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I'm learning x86, and I'm trying to figure out what the .align directive does and how it can be useful.

The Oracle Reference Manual says:

The .align directive causes the next data generated to be aligned modulo integer bytes. Integer must be a positive integer expression and must be a power of 2. If specified, pad is an integer byte value used for padding. The default value of pad for the text section is 0x90 (nop); for other sections, the default value of pad is zero (0).

But I'm not sure what it means. Would you refer to where I can read more about it or explain it briefly with an example?

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1 Answer 1

up vote 3 down vote accepted

The key to understanding what it does is to understand why it's there.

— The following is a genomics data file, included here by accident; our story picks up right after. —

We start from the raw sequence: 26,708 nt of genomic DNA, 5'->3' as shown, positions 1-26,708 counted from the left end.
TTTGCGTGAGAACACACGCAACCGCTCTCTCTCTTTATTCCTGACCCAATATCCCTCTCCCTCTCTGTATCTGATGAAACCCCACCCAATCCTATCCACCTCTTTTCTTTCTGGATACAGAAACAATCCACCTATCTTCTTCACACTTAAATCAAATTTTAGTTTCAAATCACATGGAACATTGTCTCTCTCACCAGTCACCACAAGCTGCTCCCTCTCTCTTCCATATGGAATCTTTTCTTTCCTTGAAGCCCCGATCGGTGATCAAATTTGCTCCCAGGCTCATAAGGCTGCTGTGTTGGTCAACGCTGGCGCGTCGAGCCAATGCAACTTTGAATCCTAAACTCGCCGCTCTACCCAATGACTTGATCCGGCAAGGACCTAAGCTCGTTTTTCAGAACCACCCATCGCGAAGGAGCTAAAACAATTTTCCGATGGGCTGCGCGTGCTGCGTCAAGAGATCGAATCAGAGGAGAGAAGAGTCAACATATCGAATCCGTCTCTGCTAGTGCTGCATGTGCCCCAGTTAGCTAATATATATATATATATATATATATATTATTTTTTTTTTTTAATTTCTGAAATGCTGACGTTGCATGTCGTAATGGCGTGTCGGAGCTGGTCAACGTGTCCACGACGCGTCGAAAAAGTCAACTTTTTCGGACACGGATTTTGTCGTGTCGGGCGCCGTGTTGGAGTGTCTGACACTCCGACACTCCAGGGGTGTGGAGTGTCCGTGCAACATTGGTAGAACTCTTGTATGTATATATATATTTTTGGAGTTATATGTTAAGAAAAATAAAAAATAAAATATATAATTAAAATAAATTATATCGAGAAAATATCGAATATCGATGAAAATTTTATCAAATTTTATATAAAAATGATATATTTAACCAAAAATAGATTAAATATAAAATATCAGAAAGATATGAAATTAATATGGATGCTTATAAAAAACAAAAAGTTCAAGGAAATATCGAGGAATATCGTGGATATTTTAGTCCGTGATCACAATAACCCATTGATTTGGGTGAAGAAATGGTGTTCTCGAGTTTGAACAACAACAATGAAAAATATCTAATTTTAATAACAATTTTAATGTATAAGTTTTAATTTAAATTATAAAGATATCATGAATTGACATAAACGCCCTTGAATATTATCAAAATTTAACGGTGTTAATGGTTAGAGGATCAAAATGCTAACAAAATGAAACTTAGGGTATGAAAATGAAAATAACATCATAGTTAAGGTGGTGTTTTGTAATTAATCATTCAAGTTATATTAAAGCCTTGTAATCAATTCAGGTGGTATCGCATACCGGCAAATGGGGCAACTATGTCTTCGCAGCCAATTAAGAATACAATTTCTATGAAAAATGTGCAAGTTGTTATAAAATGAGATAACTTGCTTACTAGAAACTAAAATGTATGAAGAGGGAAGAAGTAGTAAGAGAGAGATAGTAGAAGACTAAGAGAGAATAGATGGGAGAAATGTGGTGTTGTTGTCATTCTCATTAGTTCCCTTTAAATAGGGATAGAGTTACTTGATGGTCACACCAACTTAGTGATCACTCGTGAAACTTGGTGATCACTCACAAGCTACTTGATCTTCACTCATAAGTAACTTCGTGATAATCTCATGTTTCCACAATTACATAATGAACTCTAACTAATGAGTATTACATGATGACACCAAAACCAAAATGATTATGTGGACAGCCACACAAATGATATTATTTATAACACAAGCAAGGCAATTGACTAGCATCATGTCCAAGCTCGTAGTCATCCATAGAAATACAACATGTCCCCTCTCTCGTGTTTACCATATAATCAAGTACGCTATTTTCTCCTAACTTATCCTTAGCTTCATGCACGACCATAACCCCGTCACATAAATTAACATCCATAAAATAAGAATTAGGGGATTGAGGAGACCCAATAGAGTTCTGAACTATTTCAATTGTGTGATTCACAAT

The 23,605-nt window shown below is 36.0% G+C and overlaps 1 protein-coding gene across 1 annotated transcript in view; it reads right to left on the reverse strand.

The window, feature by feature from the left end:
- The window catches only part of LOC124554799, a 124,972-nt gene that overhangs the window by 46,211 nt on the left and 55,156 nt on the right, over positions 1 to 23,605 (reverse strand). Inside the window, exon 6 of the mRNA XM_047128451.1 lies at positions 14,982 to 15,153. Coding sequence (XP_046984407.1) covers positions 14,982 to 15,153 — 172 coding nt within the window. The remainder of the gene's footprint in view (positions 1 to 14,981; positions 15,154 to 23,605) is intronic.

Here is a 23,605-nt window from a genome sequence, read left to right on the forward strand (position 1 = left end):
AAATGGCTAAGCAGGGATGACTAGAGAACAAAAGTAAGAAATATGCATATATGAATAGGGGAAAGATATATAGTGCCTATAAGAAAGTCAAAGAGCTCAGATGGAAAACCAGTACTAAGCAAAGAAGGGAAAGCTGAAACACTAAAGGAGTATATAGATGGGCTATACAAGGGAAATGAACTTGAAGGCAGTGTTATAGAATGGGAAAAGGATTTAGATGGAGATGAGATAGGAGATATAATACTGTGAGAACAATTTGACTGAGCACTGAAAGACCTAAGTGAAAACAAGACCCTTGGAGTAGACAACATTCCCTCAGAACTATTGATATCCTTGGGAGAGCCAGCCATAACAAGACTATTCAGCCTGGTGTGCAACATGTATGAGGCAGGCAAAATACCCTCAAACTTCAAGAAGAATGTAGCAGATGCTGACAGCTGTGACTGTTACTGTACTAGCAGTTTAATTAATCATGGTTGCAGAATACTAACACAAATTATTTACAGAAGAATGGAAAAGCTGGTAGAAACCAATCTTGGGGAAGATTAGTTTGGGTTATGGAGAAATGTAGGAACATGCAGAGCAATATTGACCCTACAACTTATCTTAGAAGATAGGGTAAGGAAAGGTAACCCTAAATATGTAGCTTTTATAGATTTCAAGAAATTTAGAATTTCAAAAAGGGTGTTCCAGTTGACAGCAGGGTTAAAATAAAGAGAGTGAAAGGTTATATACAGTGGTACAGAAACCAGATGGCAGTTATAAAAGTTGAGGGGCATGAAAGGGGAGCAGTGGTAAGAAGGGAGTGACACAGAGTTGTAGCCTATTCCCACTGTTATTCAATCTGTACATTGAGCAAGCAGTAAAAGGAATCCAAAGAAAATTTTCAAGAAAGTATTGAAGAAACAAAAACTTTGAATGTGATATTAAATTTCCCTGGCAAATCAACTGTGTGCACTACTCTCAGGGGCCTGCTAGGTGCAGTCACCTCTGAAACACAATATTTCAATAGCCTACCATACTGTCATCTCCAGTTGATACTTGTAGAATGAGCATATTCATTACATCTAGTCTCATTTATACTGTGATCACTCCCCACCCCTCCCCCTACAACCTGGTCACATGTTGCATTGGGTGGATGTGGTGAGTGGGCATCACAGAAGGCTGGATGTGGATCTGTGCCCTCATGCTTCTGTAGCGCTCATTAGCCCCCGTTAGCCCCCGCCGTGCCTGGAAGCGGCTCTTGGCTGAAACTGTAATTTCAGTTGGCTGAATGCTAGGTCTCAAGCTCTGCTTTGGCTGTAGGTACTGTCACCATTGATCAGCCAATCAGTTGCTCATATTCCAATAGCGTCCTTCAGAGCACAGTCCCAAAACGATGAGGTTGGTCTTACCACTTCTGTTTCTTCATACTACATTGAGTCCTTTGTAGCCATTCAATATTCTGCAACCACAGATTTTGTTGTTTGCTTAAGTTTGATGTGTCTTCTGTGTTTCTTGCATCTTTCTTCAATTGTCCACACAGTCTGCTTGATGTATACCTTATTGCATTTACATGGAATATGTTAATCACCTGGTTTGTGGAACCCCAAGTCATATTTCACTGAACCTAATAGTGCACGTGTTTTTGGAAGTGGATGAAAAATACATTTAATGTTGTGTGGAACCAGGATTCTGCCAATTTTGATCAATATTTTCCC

All computers have a natural boundary known as the wordsize. This boundary is typically 4-bytes or 8-bytes.

The CPU can load and store from memory faster and without wasting cache space if 4 and 8 byte values are located on these boundaries. Some types of CPU's cannot fetch misaligned values at all.

So, there must be a mechanism in the assembler that skips to the next boundary so that a label and a storage allocation directive can begin on a more efficient address.

For instructions, odd boundaries work on most computers, but they still have performance implications and waste cache space.

   .string "ab\0"
; this next address is 3

vs

    .string "ab\0"
    .align 4 # sometimes interpreted as 2**n, so, .align 2
; this next address is 4, and would still be 4 if the string was just "a"
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Thank you. that was helpful –  everitt Jan 27 '13 at 10:19

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